If your child has autism or another sensory processing disorder, then it means that they could be struggling with sensory integration. Sensory integration is a name for the way our brains process information that we receive through our senses. With good sensory integration skills, your child can use the information they take in and compose it in a way that helps them learn about themselves and their environment. Even if your child is struggling with a sensory processing disorder, there are several ways to help them improve their sensory integration.
Pinpoint the Trigger
Of the senses that we as humans use to understand our world, you are probably familiar with the five that include sight, hearing, smell, taste and touch. But for children and adolescents who are developing their sensory integration, there are two other senses to factor in. The vestibular sense is their sense of balance and proprioception is the sense of overall body awareness. Some common signs of sensory processing issues can range from language and attention difficulties to a lack of coordination. And, depending on which area your child has difficulty with, certain situations may trigger a negative reaction. If you haven’t done so already, you should visit your pediatrician to diagnose the nature of your child’s sensory processing disorder. Then you will be able to look for what may be triggering them. For example, a child with a vestibular disorder will have problems maintaining their sense of balance. Trying to walk up or down the stairs may trigger anxiety for them because they may feel like they’re falling.
Sensory Integration Exercises
Identifying your child’s triggers is a very informative step that will help you craft a sensory diet for your child to cope, learn, and thrive with their sensory processing disorder. A sensory diet is a regimen of exercises and activities to address a specific area where your child is struggling. One example of a sensory exercise is the Wilbarger Protocol, which is a form of brushing therapy for children with tactile defensiveness. Another great option is taking your child to a sensory room. This is a safe environment for a child is encouraged to participate in sensory play activities that will help build their sensory integration abilities. Feel free to contact us about finding a sensory room in your area. The goal of sensory integration exercises is to help your child handle their triggers, whether it is by teaching them appropriate self-regulation habits or to reduce the negative effects of their disorder on daily activities like school. It’s easy to take for granted how complex it is for our brain to balance these seven senses, so remember to be patient and willing to learn about your child and they will succeed.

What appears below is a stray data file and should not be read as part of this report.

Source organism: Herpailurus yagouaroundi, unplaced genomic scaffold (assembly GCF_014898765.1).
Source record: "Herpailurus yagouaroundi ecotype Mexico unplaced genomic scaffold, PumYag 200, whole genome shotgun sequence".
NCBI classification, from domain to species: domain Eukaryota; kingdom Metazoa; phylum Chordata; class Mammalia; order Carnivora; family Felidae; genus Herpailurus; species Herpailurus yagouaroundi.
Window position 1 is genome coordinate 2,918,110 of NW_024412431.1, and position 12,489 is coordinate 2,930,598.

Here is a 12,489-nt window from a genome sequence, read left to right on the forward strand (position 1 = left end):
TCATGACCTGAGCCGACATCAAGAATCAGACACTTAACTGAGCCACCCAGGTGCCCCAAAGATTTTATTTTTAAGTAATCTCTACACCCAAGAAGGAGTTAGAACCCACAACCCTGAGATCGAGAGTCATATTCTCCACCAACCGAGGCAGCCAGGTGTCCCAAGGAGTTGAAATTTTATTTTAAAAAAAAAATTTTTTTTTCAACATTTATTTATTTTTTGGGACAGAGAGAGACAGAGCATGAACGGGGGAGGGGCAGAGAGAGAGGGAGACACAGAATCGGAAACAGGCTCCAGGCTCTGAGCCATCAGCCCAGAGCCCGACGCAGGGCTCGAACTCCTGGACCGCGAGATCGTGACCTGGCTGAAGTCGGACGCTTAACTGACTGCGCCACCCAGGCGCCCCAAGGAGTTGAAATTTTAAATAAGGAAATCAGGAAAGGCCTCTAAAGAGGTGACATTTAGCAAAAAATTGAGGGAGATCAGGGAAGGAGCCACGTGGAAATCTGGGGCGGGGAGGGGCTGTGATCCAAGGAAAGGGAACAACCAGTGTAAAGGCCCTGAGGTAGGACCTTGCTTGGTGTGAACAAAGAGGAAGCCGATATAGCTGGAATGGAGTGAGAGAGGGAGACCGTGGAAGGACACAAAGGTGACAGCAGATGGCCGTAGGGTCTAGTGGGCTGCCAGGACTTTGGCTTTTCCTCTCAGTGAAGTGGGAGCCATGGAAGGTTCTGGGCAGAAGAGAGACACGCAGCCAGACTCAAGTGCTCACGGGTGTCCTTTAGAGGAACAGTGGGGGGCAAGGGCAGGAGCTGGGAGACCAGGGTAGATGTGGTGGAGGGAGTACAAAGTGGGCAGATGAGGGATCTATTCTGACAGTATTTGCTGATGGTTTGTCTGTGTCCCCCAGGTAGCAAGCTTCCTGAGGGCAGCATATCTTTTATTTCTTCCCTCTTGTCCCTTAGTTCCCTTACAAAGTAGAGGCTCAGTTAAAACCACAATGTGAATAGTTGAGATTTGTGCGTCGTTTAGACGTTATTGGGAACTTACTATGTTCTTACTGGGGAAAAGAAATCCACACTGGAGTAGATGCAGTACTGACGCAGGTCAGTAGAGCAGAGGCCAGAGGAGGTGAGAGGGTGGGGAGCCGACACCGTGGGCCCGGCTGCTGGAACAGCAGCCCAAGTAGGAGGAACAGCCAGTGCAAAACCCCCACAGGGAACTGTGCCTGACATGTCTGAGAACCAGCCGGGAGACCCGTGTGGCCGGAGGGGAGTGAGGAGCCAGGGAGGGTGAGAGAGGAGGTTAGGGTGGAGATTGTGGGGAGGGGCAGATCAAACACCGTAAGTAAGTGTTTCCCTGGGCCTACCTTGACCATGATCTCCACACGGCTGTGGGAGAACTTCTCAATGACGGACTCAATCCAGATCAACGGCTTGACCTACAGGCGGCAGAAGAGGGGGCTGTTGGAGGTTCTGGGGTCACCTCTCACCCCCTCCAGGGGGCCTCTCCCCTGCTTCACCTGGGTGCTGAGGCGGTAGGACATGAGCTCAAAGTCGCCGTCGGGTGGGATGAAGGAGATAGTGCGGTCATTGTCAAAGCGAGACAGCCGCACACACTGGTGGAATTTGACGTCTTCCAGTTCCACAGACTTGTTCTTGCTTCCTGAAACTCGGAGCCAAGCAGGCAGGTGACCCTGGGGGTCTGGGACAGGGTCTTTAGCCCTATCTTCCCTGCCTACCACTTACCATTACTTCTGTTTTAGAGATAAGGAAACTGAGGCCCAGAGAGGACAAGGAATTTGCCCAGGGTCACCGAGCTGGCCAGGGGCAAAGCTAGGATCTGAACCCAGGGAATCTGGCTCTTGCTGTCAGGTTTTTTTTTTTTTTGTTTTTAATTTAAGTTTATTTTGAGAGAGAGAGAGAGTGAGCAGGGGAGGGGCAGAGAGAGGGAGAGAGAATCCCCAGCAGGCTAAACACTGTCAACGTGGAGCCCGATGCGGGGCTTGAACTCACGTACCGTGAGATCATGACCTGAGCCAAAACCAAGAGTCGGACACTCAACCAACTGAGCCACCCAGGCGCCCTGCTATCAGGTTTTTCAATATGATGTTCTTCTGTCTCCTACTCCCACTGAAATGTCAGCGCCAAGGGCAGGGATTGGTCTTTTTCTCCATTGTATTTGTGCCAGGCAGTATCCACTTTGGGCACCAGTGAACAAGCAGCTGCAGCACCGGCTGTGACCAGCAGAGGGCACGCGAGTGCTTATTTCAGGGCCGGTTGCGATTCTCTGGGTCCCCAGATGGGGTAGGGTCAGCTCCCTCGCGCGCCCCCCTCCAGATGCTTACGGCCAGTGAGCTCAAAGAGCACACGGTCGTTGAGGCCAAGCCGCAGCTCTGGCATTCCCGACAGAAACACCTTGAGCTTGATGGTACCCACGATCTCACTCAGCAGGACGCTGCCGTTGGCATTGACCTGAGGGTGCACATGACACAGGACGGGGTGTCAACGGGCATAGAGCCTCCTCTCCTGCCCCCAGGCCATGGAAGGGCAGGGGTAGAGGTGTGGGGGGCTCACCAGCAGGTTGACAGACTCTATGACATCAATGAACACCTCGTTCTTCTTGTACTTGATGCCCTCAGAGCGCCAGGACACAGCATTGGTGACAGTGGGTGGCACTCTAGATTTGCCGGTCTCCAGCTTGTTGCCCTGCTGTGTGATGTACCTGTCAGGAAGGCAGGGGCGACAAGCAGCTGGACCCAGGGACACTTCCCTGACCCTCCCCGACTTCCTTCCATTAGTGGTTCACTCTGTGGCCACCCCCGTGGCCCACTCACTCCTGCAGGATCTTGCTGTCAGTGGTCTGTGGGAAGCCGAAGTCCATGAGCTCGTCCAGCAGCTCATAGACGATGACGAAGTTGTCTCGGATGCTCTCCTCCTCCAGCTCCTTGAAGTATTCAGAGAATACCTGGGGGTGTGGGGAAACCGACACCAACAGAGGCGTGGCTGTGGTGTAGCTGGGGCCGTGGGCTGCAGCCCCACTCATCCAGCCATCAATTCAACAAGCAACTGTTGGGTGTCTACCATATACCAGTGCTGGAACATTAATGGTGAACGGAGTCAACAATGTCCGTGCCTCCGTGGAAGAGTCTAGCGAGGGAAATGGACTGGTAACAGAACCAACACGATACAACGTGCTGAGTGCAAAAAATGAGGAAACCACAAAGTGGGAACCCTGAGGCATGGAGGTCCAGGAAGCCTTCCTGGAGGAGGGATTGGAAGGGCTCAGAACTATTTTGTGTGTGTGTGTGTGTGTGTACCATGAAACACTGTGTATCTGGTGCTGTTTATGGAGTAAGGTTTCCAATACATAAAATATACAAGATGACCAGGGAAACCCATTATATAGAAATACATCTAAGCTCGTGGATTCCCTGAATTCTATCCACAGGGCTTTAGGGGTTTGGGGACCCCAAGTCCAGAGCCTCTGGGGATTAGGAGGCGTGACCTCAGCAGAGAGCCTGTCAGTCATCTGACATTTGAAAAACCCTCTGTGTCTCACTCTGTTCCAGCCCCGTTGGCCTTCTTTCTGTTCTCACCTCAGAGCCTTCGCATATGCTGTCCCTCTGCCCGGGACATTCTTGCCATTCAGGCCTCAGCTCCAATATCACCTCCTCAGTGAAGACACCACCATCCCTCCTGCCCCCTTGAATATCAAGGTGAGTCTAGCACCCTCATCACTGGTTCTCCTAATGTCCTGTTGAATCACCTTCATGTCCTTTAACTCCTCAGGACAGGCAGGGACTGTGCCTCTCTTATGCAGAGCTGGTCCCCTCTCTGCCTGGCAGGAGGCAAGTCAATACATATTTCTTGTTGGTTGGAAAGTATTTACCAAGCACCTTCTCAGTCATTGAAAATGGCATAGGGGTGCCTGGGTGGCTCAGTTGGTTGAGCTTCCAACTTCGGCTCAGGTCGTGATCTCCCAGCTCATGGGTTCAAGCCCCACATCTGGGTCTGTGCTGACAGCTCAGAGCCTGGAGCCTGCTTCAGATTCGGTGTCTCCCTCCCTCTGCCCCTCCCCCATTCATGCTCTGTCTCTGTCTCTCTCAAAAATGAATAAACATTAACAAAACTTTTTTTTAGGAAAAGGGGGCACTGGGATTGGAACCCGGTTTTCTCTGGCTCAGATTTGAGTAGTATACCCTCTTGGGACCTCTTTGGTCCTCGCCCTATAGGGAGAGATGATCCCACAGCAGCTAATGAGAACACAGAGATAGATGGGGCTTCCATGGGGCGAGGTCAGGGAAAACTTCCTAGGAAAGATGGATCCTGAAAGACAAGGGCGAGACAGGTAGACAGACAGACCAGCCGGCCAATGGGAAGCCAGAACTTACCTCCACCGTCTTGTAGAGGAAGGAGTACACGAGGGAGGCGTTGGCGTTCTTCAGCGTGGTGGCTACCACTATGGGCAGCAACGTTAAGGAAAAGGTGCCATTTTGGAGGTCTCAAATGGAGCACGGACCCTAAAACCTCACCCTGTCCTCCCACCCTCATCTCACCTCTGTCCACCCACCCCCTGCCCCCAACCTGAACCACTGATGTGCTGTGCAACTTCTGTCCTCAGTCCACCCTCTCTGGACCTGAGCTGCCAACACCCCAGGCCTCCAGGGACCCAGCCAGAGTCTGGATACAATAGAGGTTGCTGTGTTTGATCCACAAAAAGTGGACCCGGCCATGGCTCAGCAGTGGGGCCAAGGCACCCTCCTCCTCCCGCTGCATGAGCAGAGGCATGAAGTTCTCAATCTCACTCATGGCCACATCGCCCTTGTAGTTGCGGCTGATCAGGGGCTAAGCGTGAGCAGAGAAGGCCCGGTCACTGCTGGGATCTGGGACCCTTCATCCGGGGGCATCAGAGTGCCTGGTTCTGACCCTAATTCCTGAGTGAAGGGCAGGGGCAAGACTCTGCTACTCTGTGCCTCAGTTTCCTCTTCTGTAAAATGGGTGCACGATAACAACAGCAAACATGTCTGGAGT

The Connections Therapy Center
The Connections Therapy Center serves families of children and adolescents with disabilities and special needs. We are a team of experts in the fields of pediatric speech, occupational therapy, speech-language pathology, and behavioral sciences. As a team, we offer intensive hands-on therapy for children and adolescents, as well as informative and useful resources for families. If you are interested in learning more about what we can do to help your family, visit us online or give us a call at (202) 561-1110 (Washington, D.C. office) or (301) 577-4333 (Lanham office). Want to get more information on how to help your child thrive? Follow us on Facebook, Twitter, LinkedIn, and Pinterest.